I’m not a Sourdough (a long-time Alaskan) and never considered myself one, but spending grades 3–5 on Kodiak Island absolutely nurtured my love of books that include outdoor adventure and survival. I’ll admit that Karana from Island of the Blue Dolphins is one of my heroes. Of course Julie of the Wolves is important. And everyone should read Hatchet. But I still agree with my childhood self that Jack London is the king of the genre.
Why is this great American novelist an integral part of my Alaskan childhood? London had been in print for a few generations by the time I read him, but some elements of life in the Land of the Midnight Sun that he described were part of my everyday life. There were huskies all around my neighborhood. We predicted the harshness of the coming winter based on the early snowfall in the mountains. Every house prominently displayed a gold pan painted with a scenic view. Most families had a firsthand story of an encounter with a moose or bear or whale. All of those things brought the adventure in his books to life.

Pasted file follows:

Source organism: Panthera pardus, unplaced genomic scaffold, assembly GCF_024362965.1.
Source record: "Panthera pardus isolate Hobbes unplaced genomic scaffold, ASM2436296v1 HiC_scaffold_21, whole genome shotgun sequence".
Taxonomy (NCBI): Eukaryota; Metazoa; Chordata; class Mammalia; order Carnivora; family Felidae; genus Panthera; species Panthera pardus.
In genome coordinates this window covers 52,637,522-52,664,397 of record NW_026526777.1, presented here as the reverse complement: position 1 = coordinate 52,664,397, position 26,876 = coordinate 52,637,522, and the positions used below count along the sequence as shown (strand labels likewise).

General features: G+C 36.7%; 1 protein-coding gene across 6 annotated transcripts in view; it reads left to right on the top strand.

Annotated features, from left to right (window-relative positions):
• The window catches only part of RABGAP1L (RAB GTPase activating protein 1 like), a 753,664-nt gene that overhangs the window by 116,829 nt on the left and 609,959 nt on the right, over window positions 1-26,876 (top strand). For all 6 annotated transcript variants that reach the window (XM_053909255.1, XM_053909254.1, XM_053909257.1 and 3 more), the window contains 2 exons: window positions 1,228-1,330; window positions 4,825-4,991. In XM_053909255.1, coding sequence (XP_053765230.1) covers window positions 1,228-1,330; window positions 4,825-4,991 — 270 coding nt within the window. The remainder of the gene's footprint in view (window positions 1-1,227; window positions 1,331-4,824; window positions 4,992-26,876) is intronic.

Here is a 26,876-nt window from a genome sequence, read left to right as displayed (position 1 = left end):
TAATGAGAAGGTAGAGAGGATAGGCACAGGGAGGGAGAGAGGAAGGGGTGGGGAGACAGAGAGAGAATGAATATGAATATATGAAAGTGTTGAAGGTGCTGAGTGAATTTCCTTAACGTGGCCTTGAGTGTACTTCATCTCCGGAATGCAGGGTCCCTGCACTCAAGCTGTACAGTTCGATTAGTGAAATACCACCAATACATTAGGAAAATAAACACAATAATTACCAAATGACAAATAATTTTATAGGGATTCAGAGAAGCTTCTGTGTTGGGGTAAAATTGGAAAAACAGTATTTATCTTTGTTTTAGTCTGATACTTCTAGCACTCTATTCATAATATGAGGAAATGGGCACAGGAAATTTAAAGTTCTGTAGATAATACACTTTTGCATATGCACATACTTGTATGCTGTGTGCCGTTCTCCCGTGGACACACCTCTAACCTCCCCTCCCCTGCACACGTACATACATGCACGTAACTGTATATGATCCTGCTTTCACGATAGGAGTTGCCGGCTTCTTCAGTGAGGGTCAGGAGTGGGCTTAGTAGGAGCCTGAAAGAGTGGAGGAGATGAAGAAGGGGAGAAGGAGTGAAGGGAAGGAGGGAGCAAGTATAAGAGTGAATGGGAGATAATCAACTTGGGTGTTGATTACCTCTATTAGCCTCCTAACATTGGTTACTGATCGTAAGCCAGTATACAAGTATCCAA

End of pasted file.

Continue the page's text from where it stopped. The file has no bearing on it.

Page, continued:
Over the years I’ve met other fans of London who didn’t grow up in northern states or rural environments and I’ve wondered what speaks to us about his books now. At the core, I think it’s the emotion in his stories. His two most popular books, White Fang and Call of the Wild, are full of the universal challenges of negotiating unfamiliar circumstances and finding your place in the world. It somehow doesn’t matter that both are told primarily from a canine’s point of view. I’ll never have to battle in the snow to be accepted, but I will have to enter a room full of strangers and try to figure out what the social norms and dynamics are.
I’m grateful for Jack London, his sense of adventure, his reporter’s eye for detail, and the way he shared his stories with the world. And I hope you’ll join me in celebrating his birthday by reading something he wrote for us.
Jack London was born on January 12, 1876.
You can find White Fang on The Call of the Wild on TAB right now!